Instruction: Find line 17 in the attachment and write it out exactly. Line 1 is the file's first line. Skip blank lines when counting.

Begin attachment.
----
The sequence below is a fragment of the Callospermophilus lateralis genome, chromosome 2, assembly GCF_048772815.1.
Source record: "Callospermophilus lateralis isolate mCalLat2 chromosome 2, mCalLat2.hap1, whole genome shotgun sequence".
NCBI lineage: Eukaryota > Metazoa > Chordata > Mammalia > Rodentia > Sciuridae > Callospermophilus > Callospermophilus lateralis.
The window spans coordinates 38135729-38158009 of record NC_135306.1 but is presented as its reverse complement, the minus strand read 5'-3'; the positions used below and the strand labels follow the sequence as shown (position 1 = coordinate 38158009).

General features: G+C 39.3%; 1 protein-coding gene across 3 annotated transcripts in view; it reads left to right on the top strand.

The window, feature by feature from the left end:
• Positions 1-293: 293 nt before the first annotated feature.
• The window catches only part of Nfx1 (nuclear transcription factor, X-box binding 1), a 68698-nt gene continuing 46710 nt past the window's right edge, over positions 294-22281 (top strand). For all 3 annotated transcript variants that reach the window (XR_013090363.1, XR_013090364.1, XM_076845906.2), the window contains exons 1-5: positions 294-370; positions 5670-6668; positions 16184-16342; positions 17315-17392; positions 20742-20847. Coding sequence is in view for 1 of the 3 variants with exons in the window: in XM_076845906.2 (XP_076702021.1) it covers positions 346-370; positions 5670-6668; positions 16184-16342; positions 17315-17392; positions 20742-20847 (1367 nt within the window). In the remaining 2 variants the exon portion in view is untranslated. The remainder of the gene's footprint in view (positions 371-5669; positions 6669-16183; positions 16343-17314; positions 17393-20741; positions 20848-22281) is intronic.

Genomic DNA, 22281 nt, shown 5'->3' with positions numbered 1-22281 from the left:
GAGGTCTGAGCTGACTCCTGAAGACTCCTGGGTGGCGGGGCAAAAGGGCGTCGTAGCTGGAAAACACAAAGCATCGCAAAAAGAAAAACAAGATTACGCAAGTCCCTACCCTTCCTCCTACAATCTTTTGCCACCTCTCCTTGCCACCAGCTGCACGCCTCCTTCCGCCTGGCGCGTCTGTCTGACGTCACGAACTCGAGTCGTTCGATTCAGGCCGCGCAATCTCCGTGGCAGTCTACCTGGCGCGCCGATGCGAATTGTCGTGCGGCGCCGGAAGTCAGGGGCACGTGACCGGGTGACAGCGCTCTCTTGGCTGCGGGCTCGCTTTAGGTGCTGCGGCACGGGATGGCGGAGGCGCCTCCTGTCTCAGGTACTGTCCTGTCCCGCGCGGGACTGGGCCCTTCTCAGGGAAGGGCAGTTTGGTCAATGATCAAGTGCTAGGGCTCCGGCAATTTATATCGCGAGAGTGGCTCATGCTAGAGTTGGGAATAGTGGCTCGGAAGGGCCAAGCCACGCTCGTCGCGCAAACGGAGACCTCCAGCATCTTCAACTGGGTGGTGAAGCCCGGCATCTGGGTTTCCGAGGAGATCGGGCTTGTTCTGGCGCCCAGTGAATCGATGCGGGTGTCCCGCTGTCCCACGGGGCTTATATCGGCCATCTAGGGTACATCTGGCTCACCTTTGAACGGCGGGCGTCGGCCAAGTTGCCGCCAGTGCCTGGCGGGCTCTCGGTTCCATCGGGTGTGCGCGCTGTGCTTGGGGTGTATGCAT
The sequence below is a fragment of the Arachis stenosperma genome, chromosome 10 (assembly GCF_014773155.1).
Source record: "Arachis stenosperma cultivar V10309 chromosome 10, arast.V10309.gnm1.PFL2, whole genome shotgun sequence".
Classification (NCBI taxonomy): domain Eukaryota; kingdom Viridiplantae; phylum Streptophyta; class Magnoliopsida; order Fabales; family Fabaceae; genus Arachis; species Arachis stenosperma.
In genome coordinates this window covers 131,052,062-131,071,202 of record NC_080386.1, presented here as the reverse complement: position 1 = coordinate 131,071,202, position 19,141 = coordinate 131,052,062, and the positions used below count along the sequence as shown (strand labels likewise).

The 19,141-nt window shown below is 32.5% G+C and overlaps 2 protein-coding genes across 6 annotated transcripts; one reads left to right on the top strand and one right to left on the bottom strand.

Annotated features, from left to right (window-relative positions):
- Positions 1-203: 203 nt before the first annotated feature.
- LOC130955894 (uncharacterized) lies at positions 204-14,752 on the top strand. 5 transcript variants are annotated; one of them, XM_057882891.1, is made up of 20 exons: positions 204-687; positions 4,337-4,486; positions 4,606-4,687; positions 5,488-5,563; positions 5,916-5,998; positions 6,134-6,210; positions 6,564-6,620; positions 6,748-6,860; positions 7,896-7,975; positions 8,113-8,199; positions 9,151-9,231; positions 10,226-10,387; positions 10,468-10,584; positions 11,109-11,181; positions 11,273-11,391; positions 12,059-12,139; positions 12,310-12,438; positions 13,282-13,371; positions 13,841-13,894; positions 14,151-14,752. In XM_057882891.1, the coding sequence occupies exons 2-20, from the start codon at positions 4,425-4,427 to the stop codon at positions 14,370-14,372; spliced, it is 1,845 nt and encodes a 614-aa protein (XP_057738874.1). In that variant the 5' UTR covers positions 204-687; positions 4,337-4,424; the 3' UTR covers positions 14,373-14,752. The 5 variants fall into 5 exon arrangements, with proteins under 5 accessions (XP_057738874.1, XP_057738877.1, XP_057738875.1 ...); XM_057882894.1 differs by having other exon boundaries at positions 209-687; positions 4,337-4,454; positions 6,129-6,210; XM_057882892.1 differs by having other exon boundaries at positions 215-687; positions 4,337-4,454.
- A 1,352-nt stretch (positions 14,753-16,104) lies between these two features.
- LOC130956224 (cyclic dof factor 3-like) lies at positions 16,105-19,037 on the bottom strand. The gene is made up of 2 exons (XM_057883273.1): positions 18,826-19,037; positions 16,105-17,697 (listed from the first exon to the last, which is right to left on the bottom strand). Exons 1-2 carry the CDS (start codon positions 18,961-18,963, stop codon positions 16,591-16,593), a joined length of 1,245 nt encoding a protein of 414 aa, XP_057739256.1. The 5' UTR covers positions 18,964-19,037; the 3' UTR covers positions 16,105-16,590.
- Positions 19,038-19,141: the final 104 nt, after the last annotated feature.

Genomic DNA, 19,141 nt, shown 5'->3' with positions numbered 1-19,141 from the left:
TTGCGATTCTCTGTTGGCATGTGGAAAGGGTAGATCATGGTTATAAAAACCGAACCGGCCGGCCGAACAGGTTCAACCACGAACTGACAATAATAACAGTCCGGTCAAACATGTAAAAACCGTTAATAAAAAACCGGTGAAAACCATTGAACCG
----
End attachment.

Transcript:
- Positions 1-203: 203 nt before the first annotated feature.